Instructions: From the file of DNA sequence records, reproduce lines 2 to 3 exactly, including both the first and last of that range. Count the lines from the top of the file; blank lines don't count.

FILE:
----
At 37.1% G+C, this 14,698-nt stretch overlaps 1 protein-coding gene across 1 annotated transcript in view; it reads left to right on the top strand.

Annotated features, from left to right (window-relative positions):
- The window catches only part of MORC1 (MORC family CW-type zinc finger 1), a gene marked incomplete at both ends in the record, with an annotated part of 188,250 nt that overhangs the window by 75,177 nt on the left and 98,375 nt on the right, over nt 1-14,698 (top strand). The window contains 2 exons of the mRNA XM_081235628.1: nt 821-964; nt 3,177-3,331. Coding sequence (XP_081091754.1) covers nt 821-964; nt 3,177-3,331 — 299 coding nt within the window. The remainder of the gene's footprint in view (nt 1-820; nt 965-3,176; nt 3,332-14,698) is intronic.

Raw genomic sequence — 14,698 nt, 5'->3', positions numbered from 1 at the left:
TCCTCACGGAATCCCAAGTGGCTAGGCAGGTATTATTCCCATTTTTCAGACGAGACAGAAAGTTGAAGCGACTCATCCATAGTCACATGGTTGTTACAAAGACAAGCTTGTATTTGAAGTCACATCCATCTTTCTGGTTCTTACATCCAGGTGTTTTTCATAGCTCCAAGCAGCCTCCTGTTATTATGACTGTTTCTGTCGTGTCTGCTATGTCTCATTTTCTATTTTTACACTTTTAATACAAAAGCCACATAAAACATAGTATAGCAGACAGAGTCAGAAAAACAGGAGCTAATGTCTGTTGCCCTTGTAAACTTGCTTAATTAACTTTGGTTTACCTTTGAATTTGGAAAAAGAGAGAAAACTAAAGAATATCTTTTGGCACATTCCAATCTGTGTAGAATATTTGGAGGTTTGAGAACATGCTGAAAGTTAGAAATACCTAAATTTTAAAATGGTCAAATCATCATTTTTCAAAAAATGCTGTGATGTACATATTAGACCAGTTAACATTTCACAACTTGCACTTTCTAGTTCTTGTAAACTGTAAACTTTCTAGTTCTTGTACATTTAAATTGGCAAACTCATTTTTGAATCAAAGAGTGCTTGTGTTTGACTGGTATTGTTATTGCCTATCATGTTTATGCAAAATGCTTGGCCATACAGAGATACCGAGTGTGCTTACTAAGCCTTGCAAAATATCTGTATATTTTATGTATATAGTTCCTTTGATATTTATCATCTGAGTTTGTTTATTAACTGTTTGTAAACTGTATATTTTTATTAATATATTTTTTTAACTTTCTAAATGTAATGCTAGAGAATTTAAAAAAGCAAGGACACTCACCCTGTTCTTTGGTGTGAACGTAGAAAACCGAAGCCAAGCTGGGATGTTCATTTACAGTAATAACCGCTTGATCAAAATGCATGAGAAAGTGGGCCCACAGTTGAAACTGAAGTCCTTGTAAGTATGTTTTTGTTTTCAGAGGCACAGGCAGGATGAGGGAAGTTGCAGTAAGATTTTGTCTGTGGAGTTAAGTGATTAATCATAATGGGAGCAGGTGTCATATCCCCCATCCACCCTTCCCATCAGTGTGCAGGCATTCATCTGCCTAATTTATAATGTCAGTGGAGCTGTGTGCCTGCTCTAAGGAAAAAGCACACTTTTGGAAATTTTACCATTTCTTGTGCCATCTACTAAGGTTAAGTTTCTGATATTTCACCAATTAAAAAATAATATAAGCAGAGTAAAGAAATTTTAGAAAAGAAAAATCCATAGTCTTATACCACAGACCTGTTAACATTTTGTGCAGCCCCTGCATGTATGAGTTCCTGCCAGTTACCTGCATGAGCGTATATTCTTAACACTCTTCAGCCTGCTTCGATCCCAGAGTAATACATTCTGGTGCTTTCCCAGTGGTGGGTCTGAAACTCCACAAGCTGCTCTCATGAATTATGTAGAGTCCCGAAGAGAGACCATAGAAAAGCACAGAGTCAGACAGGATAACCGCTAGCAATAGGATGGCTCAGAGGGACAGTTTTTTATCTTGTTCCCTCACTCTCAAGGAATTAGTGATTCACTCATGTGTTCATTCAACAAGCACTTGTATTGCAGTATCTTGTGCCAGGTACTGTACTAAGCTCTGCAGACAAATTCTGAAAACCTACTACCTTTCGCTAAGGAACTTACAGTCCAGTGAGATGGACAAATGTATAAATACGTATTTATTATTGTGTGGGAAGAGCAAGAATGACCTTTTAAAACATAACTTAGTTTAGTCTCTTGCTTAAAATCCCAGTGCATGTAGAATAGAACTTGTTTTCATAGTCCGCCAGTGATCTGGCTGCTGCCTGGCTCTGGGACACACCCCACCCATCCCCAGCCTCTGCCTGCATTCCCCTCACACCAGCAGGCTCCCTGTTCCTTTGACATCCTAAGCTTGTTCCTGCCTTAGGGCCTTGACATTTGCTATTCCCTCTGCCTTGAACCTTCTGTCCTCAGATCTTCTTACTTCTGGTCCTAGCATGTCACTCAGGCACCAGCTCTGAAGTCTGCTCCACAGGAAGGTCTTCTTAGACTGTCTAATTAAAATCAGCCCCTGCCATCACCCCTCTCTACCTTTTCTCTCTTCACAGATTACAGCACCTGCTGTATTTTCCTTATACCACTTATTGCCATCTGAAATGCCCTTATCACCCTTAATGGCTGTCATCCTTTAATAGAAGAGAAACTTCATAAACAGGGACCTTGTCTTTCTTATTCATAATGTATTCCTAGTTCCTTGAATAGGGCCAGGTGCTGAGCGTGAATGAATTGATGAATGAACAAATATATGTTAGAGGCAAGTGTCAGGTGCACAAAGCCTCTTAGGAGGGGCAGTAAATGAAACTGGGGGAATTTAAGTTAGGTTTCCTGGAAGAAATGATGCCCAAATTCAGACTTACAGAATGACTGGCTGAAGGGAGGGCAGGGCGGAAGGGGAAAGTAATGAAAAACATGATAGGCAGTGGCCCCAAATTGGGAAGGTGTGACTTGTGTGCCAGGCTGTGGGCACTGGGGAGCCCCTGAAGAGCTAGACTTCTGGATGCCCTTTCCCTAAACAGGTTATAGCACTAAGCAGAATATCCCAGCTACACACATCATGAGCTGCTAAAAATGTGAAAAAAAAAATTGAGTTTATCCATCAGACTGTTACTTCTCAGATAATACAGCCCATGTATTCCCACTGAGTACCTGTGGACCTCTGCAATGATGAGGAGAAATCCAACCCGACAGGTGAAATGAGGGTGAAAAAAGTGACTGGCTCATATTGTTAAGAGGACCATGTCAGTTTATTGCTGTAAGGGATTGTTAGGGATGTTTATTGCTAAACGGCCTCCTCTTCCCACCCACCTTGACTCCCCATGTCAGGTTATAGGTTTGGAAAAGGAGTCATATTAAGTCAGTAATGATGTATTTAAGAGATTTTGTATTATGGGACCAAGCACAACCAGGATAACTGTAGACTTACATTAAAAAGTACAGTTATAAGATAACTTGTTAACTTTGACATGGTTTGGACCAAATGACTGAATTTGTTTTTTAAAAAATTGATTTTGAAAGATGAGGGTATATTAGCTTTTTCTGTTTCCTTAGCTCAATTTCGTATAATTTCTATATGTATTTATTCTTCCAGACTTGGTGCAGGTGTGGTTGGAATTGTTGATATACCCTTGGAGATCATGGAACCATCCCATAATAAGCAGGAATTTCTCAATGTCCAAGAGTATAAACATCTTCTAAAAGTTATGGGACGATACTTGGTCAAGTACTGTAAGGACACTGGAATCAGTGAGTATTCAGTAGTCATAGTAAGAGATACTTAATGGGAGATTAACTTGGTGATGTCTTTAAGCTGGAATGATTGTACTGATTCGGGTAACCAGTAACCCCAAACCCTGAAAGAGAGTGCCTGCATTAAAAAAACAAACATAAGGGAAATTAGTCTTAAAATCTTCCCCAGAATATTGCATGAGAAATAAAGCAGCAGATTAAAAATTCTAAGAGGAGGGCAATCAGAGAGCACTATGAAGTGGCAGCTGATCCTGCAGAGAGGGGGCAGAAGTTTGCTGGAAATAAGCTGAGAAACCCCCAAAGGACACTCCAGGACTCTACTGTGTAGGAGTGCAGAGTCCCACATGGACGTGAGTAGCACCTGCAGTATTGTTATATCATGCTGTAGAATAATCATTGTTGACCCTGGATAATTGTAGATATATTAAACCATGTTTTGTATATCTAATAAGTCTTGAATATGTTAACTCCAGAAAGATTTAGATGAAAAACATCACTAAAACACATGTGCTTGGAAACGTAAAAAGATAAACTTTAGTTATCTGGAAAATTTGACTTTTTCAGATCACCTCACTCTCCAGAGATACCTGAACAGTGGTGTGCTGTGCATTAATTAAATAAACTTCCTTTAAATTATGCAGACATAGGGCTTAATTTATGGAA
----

Annotated features, from left to right (window-relative positions):
- The window catches only part of MORC1 (MORC family CW-type zinc finger 1), a gene marked incomplete at both ends in the record, with an annotated part of 188,250 nt that overhangs the window by 75,177 nt on the left and 98,375 nt on the right, over nt 1-14,698 (top strand). The window contains 2 exons of the mRNA XM_081235628.1: nt 821-964; nt 3,177-3,331. Coding sequence (XP_081091754.1) covers nt 821-964; nt 3,177-3,331 — 299 coding nt within the window. The remainder of the gene's footprint in view (nt 1-820; nt 965-3,176; nt 3,332-14,698) is intronic.